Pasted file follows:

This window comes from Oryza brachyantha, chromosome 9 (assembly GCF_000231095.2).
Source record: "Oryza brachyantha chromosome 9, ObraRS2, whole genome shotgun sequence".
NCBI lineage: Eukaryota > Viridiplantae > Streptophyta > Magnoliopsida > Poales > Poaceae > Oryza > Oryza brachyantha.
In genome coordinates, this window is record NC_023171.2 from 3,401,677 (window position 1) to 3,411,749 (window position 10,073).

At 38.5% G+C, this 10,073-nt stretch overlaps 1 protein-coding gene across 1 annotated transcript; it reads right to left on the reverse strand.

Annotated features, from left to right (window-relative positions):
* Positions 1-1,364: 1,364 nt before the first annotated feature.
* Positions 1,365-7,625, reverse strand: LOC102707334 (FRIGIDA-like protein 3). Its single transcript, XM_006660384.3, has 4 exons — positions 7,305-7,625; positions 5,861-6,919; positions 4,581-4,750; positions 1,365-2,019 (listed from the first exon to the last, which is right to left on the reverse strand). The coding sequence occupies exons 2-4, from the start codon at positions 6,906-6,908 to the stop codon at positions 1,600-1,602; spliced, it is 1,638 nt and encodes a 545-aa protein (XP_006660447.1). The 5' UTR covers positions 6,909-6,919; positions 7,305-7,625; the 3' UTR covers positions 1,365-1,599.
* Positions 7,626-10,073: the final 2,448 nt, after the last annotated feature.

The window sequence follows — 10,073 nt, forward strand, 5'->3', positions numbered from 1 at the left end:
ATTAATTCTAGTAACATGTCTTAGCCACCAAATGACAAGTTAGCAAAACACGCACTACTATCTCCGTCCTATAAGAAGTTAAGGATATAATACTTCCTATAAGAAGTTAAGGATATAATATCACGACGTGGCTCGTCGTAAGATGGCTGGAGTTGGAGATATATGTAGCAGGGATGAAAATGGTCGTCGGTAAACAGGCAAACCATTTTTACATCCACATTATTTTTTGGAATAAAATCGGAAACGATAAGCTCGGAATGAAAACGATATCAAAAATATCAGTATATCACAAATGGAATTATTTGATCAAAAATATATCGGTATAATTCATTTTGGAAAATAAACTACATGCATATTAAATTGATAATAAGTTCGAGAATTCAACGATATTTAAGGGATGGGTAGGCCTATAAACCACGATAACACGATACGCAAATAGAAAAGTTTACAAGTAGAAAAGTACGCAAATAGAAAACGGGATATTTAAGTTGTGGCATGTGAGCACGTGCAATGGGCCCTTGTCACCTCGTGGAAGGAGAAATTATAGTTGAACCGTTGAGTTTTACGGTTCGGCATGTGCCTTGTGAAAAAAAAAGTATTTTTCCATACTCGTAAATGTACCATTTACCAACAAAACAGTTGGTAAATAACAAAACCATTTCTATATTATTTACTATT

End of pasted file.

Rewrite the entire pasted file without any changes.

This window comes from Oryza brachyantha, chromosome 9 (assembly GCF_000231095.2).
Source record: "Oryza brachyantha chromosome 9, ObraRS2, whole genome shotgun sequence".
NCBI lineage: Eukaryota > Viridiplantae > Streptophyta > Magnoliopsida > Poales > Poaceae > Oryza > Oryza brachyantha.
In genome coordinates, this window is record NC_023171.2 from 3,401,677 (window position 1) to 3,411,749 (window position 10,073).

At 38.5% G+C, this 10,073-nt stretch overlaps 1 protein-coding gene across 1 annotated transcript; it reads right to left on the reverse strand.

Annotated features, from left to right (window-relative positions):
* Positions 1-1,364: 1,364 nt before the first annotated feature.
* Positions 1,365-7,625, reverse strand: LOC102707334 (FRIGIDA-like protein 3). Its single transcript, XM_006660384.3, has 4 exons — positions 7,305-7,625; positions 5,861-6,919; positions 4,581-4,750; positions 1,365-2,019 (listed from the first exon to the last, which is right to left on the reverse strand). The coding sequence occupies exons 2-4, from the start codon at positions 6,906-6,908 to the stop codon at positions 1,600-1,602; spliced, it is 1,638 nt and encodes a 545-aa protein (XP_006660447.1). The 5' UTR covers positions 6,909-6,919; positions 7,305-7,625; the 3' UTR covers positions 1,365-1,599.
* Positions 7,626-10,073: the final 2,448 nt, after the last annotated feature.

The window sequence follows — 10,073 nt, forward strand, 5'->3', positions numbered from 1 at the left end:
ATTAATTCTAGTAACATGTCTTAGCCACCAAATGACAAGTTAGCAAAACACGCACTACTATCTCCGTCCTATAAGAAGTTAAGGATATAATACTTCCTATAAGAAGTTAAGGATATAATATCACGACGTGGCTCGTCGTAAGATGGCTGGAGTTGGAGATATATGTAGCAGGGATGAAAATGGTCGTCGGTAAACAGGCAAACCATTTTTACATCCACATTATTTTTTGGAATAAAATCGGAAACGATAAGCTCGGAATGAAAACGATATCAAAAATATCAGTATATCACAAATGGAATTATTTGATCAAAAATATATCGGTATAATTCATTTTGGAAAATAAACTACATGCATATTAAATTGATAATAAGTTCGAGAATTCAACGATATTTAAGGGATGGGTAGGCCTATAAACCACGATAACACGATACGCAAATAGAAAAGTTTACAAGTAGAAAAGTACGCAAATAGAAAACGGGATATTTAAGTTGTGGCATGTGAGCACGTGCAATGGGCCCTTGTCACCTCGTGGAAGGAGAAATTATAGTTGAACCGTTGAGTTTTACGGTTCGGCATGTGCCTTGTGAAAAAAAAAGTATTTTTCCATACTCGTAAATGTACCATTTACCAACAAAACAGTTGGTAAATAACAAAACCATTTCTATATTATTTACTATT